Church group halfway to £1m revamp target

Oxford Mail: Derek Rawson is chairman of a steering group aiming to raise £1m to redevelop Wesley Memorial Church. Picture: OX56525 Ed Nix Buy this photo » Derek Rawson is chairman of a steering group aiming to raise £1m to redevelop Wesley Memorial Church. Picture: OX56525 Ed Nix

A CITY-CENTRE church is halfway to reaching its £1m target for a major redevelopment.

It is hoped the work on the Wesley Memorial Church in New Inn Hall Street could begin this year if the group behind the project can secure further funding.

As part of the church’s Open Doors Redevelopment Project, the existing community rooms will be refurbished and a new glazed entrance will be built including a large reception and kitchen.

Cumnor resident Derek Rawson is chairman of the project steering group.

He said: “We have already got more than £500,000 and we have put applications in to external trusts.

“We are hoping development will start later on this year but at the moment we are waiting to see the outcome of these applications.

“Under the Methodist Church’s rules we cannot start work until we have got 80 per cent of the funding.

“We don’t want to borrow a lot of money and get into debt so we are being prudent.”

The money which has already been raised has come from a series of grants and donations after the church launched an appeal for cash in the Oxford Mail in December, 2010.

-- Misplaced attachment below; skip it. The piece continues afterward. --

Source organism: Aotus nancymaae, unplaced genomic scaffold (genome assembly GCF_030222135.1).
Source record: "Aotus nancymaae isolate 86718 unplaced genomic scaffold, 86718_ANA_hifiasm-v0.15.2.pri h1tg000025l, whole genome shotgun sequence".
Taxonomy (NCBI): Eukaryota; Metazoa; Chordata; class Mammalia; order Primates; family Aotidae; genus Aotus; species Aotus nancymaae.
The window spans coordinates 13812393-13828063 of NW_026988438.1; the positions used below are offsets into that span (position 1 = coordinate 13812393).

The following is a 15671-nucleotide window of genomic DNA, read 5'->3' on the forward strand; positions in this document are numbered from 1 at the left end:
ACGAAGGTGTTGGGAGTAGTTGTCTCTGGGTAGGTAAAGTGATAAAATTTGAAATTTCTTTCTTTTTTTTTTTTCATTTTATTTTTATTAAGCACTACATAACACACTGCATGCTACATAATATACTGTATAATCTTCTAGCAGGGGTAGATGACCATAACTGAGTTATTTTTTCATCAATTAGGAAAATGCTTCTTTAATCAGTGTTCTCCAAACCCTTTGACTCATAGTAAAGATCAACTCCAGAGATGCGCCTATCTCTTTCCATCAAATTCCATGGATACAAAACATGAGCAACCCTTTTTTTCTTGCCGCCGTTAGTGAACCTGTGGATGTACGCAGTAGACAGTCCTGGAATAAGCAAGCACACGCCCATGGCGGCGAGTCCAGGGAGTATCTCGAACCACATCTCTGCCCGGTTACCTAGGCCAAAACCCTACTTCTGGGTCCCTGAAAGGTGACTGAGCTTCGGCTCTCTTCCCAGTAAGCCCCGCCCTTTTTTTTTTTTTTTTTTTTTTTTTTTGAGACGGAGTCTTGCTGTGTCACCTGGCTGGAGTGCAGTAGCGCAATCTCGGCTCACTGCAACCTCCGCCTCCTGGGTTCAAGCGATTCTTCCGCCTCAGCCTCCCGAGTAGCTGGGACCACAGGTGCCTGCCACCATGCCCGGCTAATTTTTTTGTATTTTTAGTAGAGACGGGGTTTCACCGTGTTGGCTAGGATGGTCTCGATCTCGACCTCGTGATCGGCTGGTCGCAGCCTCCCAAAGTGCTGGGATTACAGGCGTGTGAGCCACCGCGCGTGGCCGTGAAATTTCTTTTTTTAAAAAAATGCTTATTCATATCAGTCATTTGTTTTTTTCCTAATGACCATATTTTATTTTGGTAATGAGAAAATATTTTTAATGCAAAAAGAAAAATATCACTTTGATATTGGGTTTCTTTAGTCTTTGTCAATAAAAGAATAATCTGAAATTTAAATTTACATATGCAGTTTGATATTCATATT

New Inn Hall Street has been a home to Methodists for centuries with Oxford’s first meeting house, where the movement’s founder John Wesley preached in the 18th century, located further up the road.

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As the city’s methodists grew in number they moved to the site of the current church, which was completed in 1878 and sits on the old city walls.

The church has had planning permission for the redevelopment since 2010.

Mr Rawson said: “In the 1980s we did some renovation work to the church because we found the premises weren’t being used as much as they could have been so we did some experiments which included putting in another kitchen.

“What we are now trying to do is make the experiment more permanent.

“The building is used by Rainbow House, which is an organisation for the under fives, and on Wednesdays we serve coffee to the elderly.

“One person recently told me the church is an oasis of calm in the middle of the city.”

The church is also home to a number of other groups such as a youth club for the disabled.

  • To find out more information and to donate towards the Wesley Memorial Church redevelopment campaign visit wesleymem.org.uk

Comments (1)

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8:15am Tue 8 Jan 13

Myron Blatz says...

Good to see a city centre building being impoved for the use and benefit of people, rather than mammon! It's also refreshing to know, in this day and age, that to avoid getting into debt, the 'money-lenders' haven't been let into the 'temple' - an example which perhaps more of us could benefit by following?
Good to see a city centre building being impoved for the use and benefit of people, rather than mammon! It's also refreshing to know, in this day and age, that to avoid getting into debt, the 'money-lenders' haven't been let into the 'temple' - an example which perhaps more of us could benefit by following? Myron Blatz

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